3. An income tax return for the estate (income coming to the estate after death) must be filed if there is sufficient income.
      4. A Virginia estate tax return must be filed if required (generally only required if a federal estate tax return is necessary.
    3. Federal taxes (consult the IRS). The estate is a separate taxpayer for income tax purposes.

    Do I have to pay Federal Estate Taxes?
    Depending on the size of the estate you may have to pay Federal Estate Tax.  The IRS website has more information about Federal Estate Taxes, Procedures and Frequently Asked Questions.

    How long does it take after qualification to complete the probate process? 
    Finalization of an estate varies in time depending upon various circumstances. A personal representative must file an inventory within four months from the qualification date. A first accounting or statement in lieu of accounting must be filed within sixteen months from the qualification date. Personal representatives file these documents with the Commissioner of Accounts office.

    Is the executor or administrator compensated?
    The administration of an estate generally requires a fair amount of time and energy. Compensation is allowed. The Commissioner of Accounts must approve the compensation and generally this amount is limited to 5% of the assets handled.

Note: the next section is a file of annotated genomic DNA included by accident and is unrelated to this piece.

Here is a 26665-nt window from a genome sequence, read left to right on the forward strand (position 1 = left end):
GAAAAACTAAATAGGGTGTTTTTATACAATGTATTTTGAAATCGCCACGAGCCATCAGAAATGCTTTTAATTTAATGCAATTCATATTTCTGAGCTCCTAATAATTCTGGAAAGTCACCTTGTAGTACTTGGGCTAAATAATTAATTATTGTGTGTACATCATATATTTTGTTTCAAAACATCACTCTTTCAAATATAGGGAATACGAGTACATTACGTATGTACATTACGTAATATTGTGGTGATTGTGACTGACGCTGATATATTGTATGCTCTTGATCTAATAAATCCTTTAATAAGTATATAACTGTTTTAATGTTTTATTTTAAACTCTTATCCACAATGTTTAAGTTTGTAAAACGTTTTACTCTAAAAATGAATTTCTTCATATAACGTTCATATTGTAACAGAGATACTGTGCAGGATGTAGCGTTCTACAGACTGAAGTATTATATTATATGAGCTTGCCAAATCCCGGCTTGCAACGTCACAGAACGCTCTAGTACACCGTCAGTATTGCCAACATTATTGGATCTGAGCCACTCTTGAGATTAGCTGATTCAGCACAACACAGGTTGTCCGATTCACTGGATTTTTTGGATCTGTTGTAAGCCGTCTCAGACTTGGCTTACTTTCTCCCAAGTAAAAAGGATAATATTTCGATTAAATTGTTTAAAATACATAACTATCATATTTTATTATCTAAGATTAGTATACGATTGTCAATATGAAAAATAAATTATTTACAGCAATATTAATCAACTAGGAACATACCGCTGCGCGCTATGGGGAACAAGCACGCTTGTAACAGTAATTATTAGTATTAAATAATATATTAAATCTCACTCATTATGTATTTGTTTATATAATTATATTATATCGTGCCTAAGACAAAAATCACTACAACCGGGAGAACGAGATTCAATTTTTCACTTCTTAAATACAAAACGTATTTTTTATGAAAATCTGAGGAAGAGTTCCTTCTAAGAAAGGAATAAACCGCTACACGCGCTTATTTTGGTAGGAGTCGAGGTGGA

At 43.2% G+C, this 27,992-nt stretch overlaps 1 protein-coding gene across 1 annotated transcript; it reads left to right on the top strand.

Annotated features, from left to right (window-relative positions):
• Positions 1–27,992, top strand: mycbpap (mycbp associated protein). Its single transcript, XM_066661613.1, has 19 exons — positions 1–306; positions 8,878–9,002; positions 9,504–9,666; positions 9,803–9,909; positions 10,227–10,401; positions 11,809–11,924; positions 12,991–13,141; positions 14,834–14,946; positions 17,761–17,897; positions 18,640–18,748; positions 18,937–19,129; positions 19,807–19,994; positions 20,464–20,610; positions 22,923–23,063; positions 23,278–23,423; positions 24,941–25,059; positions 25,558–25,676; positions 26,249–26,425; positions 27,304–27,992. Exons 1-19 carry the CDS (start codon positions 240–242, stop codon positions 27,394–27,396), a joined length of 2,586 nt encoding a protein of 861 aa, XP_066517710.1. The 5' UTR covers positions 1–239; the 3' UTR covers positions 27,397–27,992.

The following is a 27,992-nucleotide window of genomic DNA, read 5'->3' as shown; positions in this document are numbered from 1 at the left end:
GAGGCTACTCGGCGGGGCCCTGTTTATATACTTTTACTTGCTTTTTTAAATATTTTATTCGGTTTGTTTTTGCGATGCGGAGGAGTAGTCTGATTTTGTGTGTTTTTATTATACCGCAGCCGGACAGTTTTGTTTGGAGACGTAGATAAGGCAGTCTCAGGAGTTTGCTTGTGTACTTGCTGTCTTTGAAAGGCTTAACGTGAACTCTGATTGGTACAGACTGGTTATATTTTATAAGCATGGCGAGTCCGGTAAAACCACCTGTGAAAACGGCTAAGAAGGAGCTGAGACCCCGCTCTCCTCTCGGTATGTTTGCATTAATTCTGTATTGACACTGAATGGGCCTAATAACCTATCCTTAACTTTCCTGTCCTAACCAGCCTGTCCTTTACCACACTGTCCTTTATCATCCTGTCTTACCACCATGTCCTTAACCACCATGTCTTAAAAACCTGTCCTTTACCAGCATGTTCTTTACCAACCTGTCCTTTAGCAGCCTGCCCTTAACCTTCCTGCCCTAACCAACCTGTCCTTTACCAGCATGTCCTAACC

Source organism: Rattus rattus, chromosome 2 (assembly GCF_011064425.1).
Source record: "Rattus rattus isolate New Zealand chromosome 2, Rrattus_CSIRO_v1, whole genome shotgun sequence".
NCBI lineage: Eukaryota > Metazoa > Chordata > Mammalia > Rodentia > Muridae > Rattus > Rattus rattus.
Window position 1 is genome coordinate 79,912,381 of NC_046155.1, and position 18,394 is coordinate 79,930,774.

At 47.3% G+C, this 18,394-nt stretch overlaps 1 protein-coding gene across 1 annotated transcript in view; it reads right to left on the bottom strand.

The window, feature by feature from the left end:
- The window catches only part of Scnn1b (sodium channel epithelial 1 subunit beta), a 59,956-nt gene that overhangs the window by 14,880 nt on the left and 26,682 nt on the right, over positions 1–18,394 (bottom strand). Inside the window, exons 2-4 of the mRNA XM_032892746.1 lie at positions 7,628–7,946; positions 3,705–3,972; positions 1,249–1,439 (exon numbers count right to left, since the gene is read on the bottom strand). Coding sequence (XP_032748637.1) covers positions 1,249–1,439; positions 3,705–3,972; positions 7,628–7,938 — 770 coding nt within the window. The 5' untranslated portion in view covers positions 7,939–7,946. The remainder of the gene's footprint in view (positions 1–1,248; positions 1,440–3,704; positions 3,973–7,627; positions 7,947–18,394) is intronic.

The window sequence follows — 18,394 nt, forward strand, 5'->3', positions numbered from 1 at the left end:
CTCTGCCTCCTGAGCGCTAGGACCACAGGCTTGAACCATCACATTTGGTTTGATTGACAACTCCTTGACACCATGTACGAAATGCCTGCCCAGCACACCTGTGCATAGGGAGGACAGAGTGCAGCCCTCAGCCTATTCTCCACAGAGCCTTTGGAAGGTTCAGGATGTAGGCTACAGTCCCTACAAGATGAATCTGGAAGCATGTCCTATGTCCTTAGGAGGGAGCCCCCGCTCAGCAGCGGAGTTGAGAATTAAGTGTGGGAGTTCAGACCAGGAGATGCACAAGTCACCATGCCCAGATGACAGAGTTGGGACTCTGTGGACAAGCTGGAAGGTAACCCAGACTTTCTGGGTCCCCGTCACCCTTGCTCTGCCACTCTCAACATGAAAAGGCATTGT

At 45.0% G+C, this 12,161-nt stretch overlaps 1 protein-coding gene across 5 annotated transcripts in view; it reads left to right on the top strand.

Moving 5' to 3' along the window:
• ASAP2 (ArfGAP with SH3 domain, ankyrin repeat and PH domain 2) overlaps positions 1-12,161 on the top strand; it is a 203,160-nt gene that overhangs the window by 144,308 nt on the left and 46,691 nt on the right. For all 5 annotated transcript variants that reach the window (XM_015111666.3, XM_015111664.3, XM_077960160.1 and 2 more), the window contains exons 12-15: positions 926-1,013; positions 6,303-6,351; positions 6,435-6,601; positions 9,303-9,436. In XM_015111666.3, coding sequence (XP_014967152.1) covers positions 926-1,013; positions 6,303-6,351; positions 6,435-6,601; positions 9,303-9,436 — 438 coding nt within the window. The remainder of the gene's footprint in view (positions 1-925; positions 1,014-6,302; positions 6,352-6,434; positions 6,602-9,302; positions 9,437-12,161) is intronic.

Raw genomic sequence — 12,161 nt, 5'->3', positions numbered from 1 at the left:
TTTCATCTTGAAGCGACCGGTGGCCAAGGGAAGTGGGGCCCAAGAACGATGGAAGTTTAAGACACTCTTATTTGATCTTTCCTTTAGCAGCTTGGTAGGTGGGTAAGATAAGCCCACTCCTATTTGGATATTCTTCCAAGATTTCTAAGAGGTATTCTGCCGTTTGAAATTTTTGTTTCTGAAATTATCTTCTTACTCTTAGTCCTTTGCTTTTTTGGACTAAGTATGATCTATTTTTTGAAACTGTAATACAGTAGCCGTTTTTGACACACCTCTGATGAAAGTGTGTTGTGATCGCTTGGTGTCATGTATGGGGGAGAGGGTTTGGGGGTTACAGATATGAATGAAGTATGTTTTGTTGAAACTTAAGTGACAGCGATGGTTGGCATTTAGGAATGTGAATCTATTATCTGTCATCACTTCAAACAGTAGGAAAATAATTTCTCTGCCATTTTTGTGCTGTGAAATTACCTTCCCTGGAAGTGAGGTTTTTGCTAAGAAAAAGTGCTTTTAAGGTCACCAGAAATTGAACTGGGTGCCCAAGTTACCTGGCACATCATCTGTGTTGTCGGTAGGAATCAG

May assets in the estate be sold?
    If the decedent’s will directs that certain assets not be sold (this would include specific bequests of property owned by the decedent), those assets should not be sold unless necessary for the payment of funeral expenses, charges of administration or debts. Other assets under the personal representative’s control should be sold as soon as convenient if they are likely to decline in value. The personal representative has no authority over the decedent’s real estate unless the authority was granted by will.

    What if the named executor wishes to be removed as such after qualifying?  Only the court may remove a qualified personal representative. It may be necessary to have another personal representative ready to be appointed at the time the original personal representative is removed. The executor, like any other qualified personal representative, must present a petition for removal, and set the matter on the court’s docket call and present a proposed court order for the judge’s signature. A filing fee is required. You must file these documents, along with the filing fee. A new civil action case file will be opened. You should also reference the fiduciary case number on the documents, if applicable.

    What if an in-state executor or any other personal representative residing in Virginia moves out-of-state after qualification and the estate is still open? 
    The personal representative must then serve with a surety bond and have a resident agent appointed, or he/she may petition the court to have an in-state resident co-qualify. Please call the Probate Division to discuss this situation with a Clerk. 

    *The information on this page is not intended to be legal advice. If you have any questions please consult an attorney.


    County Connect
    FacebookTwitterYouTubeRSSInstagram